Unconscionable specifically means that it's a shock to conscience. So you should not be charging your clients an amount that seems completely unreasonable or unfair. You should be charging them with the what the profession considers an honest fee for your work. As we have discussed also, by being granted permission to practice in front of the IRS, enrolled preparers agree to follow Circular 230 which states that a practitioner must, on a proper and lawful request by an IRS employee, promptly submit records of information to any matter that is before the IRS So practitioners who violate this rule, if you know of any, should be reported to OPR and they will look into it. Practitioners also are not supposed to interfere with the lawful and legal efforts by the IRS. Interference could be anything from abusive language in the presence of an IRS employee, making a false accusation about an IRS employee, threatening an IRS employee, or giving false opinions or incompetent opinions on questions that arise in front of an IRS employee. All of these violations will be investigated by TIGTA. They fall under our jurisdiction because they affect the integrity of the service. Bullet point number two on this slide, Circular 230 states that a preparer who becomes aware that a client has not complied with the tax law must advise the client promptly of that error. So just make sure if you're seeing anything that you go ahead and do this. Next slide. I'm sure that you all hear about due diligence often enough. I'm not going to harp on this, but it should be obvious to make sure that you're exercising your due diligence in your preparation, approving, and filing of returns.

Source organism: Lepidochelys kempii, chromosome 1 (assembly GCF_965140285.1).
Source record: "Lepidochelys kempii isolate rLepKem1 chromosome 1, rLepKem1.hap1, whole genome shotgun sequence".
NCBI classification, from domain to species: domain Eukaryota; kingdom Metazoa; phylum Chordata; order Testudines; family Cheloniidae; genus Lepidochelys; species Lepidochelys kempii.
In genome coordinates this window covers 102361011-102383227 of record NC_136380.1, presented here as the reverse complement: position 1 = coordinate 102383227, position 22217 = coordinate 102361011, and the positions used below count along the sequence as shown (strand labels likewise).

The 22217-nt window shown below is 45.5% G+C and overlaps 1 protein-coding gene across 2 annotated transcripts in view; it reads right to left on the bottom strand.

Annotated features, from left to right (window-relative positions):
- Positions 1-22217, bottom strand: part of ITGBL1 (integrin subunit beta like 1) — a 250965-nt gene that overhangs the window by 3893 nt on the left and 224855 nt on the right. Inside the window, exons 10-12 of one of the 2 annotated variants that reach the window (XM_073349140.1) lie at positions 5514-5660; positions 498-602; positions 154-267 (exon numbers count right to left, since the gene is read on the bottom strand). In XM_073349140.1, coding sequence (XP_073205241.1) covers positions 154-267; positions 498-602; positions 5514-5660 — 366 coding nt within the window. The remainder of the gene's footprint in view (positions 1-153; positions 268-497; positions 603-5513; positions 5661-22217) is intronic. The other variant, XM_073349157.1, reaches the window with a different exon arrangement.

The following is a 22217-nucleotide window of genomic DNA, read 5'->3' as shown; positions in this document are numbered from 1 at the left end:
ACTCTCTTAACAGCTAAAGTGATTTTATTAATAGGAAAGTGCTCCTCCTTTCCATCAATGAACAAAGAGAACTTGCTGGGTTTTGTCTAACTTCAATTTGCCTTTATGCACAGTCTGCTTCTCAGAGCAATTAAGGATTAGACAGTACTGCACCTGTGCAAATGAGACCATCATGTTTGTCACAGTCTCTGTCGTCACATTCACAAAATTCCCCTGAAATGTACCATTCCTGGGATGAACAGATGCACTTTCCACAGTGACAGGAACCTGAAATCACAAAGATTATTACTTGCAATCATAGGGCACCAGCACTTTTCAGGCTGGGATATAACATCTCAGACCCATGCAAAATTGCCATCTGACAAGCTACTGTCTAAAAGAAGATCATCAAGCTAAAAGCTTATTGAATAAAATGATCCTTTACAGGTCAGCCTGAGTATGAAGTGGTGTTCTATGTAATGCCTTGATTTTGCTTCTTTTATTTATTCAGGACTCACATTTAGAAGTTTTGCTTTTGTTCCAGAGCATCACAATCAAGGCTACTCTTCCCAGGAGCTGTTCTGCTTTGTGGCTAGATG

If you are aware of a tax preparer or tax practitioner who is recklessly neglecting their due diligence, this is something that you should think about reporting to OPR. And I think we're going to have a few examples of ethics and conduct but first, Karen, why don't we do one more polling question? BREHMER: Yes. Let's do one more polling question. And audience, this is our last polling question. According to Circular 230, disreputable conduct includes A, failing to promptly remit a client's tax payments; B, accidentally making an error on client's tax return; C, knowingly date or cohabitate with an IRS employee; or D, conviction for driving under the influence? So you guys should be pros at this by now, you know the drill. Take a moment, look at that question again, look at those answers again, and then select the radio button that you believe most closely answers the question. We'll give you a few more seconds to make your selection and I'll be quiet for a few seconds. And we're going to stop the polling now. And we'll share the correct answer on the next slide. And the correct response is D, conviction for driving under the influence falls under conduct not specifically tied to a practitioner's professional duties. And let's see what came in here for the response. OK, 51 percent. That was a tricky question. Linda, would you take a moment and explain why D is the right answer?